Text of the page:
With a spirit-first approach at Crafty Distillery we value the quality of the spirit above ALL else. Maturation in the best quality oak casks will add the icing on the cake but it is the spirit that should be able to stand proud rather than relying on oak casks to hide unpleasant aromas and tastes. So Craig was also looking for a barley variety that would carry nuances, however subtle they may be, over to the new make spirit to raise the bar of quality and taste as high as possible.
Finding The Perfect Barley for Billy & Co Whisky
For the reasons that we’ve discussed, searching for the right variety of barley based on lipid content is an unorthodox approach in the world of scotch whisky. Alcohol yield and also consistency are the standard priorities. One of the advantages of being a spirit-first craft distillery is that we are in a position to be able to prioritise the quality and flavour of the spirit.
We also wanted to respect the provenance of malt scotch whisky. This means only using Scottish barley because that’s how we can encapsulate a spirit that respects the traditions of scotch, all the way down to each grain. It allows us to have greater control through knowing exactly where the barley has come from, plus with the shorter distance the barley must travel, it also enables us to be more sustainable on that front too.
As we discussed earlier, sustainability also plays a big role for us when selecting individual barley varieties. Due to climate change and how diseases that impact barley adapt over time, finding the right variety is a moving goal post. So along with having a high lipid content for a smoother spirit, adding subtle yet important gains with smoothness and boldness of flavours that we could bring forward into the spirit, and being Scottish, we also need a barley that will be a sustainable crop long into the future.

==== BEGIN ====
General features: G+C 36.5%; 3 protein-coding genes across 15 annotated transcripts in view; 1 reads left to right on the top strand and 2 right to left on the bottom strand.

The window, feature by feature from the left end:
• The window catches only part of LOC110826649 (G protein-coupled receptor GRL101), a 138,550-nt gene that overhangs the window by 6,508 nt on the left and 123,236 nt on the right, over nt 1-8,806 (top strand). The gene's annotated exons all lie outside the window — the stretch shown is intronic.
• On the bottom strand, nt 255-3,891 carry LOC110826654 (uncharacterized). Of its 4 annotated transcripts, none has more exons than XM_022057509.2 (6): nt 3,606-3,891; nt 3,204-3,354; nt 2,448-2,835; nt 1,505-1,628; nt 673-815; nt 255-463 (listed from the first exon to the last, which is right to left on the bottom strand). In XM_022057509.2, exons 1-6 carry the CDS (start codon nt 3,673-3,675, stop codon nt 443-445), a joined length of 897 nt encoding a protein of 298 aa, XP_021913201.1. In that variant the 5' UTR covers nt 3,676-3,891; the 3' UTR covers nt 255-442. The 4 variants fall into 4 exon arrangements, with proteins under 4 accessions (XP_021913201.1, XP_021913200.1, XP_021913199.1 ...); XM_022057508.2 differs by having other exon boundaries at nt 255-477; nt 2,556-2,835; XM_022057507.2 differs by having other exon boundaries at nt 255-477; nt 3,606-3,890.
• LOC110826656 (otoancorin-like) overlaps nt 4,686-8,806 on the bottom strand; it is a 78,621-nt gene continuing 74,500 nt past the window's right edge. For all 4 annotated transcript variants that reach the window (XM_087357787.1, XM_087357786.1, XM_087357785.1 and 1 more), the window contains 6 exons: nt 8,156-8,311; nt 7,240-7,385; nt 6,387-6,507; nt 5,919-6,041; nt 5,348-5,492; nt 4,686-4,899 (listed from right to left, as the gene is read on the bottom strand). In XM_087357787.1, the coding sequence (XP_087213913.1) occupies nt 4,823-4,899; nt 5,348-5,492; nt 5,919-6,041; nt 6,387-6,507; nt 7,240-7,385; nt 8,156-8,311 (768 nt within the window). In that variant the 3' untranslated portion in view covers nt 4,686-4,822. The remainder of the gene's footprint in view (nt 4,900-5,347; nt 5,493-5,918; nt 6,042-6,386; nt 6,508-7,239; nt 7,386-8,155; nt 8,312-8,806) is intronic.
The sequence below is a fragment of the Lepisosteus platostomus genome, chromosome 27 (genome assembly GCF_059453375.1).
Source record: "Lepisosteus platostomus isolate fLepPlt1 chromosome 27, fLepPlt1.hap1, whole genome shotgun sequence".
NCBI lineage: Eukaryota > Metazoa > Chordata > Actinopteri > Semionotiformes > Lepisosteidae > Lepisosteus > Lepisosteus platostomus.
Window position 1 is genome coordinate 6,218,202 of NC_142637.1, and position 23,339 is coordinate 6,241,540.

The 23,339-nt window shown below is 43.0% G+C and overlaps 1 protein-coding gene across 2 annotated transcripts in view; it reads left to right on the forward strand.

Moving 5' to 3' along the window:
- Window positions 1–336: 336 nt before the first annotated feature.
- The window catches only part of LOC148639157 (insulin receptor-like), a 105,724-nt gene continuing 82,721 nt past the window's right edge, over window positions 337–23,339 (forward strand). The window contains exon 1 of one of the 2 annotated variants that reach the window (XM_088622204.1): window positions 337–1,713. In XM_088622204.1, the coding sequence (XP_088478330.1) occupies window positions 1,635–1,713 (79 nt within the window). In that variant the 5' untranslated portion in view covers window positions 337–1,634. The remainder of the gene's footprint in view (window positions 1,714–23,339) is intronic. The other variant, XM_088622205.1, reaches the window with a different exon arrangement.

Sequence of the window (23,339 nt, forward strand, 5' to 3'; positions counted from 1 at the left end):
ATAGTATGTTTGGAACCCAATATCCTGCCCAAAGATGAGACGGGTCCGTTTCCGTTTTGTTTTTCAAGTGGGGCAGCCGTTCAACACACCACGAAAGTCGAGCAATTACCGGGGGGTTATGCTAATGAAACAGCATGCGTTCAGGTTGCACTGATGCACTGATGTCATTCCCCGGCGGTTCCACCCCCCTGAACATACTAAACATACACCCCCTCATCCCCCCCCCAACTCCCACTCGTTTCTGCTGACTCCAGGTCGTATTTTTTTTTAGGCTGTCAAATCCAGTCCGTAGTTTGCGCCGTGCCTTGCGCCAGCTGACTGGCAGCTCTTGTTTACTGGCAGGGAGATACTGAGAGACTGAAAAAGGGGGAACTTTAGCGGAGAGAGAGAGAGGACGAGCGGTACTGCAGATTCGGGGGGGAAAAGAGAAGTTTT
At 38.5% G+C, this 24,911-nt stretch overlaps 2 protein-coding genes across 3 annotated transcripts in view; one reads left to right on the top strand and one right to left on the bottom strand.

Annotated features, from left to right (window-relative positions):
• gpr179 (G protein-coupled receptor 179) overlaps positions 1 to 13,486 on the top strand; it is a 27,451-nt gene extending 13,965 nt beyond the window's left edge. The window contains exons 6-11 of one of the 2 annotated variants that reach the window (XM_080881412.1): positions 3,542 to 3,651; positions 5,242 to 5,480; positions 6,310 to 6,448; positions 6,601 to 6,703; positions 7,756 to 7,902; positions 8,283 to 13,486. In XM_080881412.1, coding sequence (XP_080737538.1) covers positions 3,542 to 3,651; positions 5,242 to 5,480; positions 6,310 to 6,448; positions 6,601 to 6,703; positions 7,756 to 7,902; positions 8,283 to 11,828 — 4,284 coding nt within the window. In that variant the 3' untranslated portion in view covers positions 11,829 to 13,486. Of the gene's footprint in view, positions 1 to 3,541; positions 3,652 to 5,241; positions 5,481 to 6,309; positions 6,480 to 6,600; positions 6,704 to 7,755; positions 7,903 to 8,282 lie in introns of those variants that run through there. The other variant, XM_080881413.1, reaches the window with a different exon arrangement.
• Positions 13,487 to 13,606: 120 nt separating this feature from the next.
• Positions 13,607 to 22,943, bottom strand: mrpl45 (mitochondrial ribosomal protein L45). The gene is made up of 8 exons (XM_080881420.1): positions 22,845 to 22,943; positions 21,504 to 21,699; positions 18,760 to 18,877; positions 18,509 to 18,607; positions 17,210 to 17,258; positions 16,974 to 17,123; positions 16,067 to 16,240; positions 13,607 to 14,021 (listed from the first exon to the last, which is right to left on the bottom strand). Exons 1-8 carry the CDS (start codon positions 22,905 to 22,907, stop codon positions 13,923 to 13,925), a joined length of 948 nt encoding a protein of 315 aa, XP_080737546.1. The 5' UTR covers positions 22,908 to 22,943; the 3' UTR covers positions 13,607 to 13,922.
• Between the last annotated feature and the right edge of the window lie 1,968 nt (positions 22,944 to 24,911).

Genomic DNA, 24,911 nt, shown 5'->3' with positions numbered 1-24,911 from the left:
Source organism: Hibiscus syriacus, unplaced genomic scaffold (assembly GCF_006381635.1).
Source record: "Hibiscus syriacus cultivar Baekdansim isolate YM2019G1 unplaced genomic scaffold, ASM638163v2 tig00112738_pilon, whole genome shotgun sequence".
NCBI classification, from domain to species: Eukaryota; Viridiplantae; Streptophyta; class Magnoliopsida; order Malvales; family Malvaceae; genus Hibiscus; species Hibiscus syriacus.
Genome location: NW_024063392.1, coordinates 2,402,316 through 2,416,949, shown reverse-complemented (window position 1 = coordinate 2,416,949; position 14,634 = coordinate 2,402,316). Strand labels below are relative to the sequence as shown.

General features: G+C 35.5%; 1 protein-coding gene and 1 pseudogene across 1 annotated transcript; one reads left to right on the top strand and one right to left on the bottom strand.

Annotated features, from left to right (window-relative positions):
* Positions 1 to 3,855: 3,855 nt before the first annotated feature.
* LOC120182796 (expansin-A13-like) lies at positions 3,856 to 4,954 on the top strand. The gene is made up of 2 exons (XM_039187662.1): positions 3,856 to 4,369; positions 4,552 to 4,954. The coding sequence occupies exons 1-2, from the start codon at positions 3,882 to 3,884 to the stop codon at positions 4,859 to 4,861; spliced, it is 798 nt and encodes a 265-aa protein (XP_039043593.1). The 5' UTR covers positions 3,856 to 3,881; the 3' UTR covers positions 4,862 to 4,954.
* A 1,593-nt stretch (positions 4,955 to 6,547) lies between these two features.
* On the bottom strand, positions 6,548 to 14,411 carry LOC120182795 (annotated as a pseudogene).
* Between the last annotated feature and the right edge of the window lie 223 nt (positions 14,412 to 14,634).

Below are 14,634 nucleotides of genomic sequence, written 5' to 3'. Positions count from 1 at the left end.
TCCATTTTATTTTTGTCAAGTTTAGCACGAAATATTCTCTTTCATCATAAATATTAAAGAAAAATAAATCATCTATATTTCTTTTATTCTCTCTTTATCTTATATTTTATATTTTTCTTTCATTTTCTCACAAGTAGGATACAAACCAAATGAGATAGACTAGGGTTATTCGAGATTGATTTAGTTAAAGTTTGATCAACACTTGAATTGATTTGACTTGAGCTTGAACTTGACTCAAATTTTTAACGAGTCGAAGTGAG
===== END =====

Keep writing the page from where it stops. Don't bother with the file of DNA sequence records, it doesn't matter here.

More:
What Gives Scotch Whisky Its Flavour?
By definition scotch malt whisky must have ‘an aroma and taste derived from the raw materials used in its production’. With the permitted raw materials being simply barley, yeast and water it’s easy to understand the importance of barley in this three-way party. For us at Crafty, bringing the character of the raw materials through to the spirit is central to our philosophy.
Beginning with just simple grains of barley, by the time they have been broken down into their component parts, interacted with yeast cells, been distilled into a spirit and matured in a natural oak cask, plotting the impact of each and every variable along that journey is an impossible task and mind-boggling to contemplate. We know from experience that all these small points of difference add up though. Understanding exactly how they all add up remains to some extent a mystery. But this is part of the charm of malt scotch whisky and the reason why it still maintains a degree of magic to this day.